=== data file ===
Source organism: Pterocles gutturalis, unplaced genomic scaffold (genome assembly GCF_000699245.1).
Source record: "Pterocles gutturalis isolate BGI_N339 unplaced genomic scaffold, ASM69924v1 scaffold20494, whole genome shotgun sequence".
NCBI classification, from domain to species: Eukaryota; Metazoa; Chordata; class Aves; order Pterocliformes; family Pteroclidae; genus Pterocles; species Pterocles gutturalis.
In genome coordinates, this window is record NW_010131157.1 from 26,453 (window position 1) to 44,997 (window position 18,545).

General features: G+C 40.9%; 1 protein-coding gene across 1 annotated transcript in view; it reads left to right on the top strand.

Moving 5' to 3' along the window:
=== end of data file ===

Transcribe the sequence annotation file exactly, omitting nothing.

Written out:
Source organism: Pterocles gutturalis, unplaced genomic scaffold (genome assembly GCF_000699245.1).
Source record: "Pterocles gutturalis isolate BGI_N339 unplaced genomic scaffold, ASM69924v1 scaffold20494, whole genome shotgun sequence".
NCBI classification, from domain to species: Eukaryota; Metazoa; Chordata; class Aves; order Pterocliformes; family Pteroclidae; genus Pterocles; species Pterocles gutturalis.
In genome coordinates, this window is record NW_010131157.1 from 26,453 (window position 1) to 44,997 (window position 18,545).

General features: G+C 40.9%; 1 protein-coding gene across 1 annotated transcript in view; it reads left to right on the top strand.

Moving 5' to 3' along the window: